Jake and Jessica Smith had planned to honeymoon in Hawaii after their wedding in July 2011. It was going to be a week on the island of Kauai enjoying the sights, good food, and each other.
Then they crunched the numbers and realized that it would make a lot more sense to put their $5,000 honeymoon budget toward more practical uses. Jessica graduated from college in 2011, Jake was set to graduate in 2012, and once he did, he would face about $43,000 in student loan debt, while Jessica paid off a much smaller obligation. The couple dreamed of starting a farm one day, which they expected to cost around $300,000 up front. A month before their wedding, they cancelled their flight and hotel reservations.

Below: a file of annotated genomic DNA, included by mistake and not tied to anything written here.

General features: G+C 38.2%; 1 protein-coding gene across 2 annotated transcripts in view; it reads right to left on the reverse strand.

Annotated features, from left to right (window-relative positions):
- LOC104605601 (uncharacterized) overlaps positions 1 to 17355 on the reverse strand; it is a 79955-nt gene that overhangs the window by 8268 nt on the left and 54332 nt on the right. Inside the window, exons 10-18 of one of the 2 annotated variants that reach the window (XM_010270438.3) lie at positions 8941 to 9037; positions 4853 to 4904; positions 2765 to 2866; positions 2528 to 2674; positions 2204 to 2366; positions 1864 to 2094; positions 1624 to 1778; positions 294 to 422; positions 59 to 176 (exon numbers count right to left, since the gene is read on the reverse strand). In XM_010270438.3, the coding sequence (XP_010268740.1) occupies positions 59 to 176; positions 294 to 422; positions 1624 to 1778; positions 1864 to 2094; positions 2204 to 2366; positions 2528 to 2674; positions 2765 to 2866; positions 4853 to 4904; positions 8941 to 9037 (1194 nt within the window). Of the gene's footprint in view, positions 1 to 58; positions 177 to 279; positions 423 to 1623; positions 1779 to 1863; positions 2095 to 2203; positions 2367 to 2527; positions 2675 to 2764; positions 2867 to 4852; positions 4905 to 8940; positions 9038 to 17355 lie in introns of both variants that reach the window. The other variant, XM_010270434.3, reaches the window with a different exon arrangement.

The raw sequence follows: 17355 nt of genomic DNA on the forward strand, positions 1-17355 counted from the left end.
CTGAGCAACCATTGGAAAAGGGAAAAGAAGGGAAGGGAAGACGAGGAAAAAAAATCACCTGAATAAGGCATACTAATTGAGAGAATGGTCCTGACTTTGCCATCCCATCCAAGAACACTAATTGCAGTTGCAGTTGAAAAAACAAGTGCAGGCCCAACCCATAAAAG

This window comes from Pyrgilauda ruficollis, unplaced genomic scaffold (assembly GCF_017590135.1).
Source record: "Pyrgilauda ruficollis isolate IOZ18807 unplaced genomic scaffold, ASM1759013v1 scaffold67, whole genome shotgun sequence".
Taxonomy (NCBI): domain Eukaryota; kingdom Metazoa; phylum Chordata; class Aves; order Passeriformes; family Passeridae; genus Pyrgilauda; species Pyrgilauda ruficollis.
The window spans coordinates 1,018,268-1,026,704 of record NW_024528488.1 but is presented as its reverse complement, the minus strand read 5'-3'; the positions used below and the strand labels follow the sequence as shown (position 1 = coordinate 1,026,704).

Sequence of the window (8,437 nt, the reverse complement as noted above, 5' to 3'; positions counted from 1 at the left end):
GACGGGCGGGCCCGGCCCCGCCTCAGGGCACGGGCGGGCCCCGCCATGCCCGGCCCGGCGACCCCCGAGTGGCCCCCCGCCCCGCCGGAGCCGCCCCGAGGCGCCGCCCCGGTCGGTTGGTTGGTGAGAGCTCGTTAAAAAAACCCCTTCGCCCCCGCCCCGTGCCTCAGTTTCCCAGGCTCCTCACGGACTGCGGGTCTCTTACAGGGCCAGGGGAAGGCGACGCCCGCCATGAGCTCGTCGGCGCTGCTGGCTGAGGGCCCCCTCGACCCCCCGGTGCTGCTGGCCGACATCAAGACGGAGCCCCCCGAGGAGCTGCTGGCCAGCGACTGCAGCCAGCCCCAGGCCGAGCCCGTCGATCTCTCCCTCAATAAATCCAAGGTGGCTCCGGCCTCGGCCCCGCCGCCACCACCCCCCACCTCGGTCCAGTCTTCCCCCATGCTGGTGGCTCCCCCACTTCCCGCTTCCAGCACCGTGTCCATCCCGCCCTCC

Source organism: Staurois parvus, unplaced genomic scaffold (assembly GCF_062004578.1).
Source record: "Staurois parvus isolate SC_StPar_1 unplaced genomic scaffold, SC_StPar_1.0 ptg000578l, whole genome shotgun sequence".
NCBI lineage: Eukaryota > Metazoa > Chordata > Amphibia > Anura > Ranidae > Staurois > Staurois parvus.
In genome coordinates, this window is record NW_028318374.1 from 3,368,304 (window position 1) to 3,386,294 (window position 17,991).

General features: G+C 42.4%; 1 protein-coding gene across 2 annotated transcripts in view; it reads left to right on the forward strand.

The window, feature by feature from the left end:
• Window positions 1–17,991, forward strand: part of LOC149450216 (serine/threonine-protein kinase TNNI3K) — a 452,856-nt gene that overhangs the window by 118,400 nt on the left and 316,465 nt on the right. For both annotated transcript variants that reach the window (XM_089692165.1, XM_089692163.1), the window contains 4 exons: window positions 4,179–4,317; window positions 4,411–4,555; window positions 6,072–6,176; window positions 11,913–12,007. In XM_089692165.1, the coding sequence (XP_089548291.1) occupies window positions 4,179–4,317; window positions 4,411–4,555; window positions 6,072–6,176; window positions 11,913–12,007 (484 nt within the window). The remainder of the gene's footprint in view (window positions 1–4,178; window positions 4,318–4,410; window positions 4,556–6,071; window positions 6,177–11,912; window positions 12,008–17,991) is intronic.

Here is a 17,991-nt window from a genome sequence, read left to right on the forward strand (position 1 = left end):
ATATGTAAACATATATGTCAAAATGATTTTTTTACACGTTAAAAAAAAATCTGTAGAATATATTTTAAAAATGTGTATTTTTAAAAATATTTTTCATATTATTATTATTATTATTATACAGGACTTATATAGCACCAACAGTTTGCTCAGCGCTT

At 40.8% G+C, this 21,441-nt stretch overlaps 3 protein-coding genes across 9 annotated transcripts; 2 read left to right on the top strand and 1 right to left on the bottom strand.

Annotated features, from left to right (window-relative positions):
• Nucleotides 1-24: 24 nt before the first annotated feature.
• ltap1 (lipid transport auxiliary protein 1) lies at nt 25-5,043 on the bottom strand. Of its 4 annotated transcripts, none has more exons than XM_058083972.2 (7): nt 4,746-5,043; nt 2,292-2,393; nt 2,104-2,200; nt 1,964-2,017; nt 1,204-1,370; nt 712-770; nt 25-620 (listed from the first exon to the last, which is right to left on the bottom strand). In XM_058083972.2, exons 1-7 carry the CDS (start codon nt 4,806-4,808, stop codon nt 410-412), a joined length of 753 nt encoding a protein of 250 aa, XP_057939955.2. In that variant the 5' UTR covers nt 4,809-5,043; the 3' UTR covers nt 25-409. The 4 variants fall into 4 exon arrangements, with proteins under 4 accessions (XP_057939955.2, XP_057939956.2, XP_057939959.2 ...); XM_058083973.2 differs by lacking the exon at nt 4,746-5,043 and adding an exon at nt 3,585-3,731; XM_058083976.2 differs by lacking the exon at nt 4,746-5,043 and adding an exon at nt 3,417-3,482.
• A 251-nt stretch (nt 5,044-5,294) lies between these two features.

Eight years and two farming ventures later, their cumulative student loan debt now hovers at around $50,000 and casts a shadow over every decision the family makes. They put about $150 toward the debt every month—but Jake’s share alone accumulates $141.77 in interest for that same time period.
“We don’t travel, we don’t really eat out much,” says Jake, who runs a five-acre, pasture-raised poultry farm in Whitman, Washington. “First-world luxuries just sort of go away.”
Two bills introduced to Congress this year would give families like the Smiths some financial relief by codifying loan forgiveness for farmers and ranchers. Farming advocacy groups have lobbied for years to classify both professions as public services, on the basis that agricultural producers perform a crucial job, and the field poses high financial barriers to those who have student loan debt.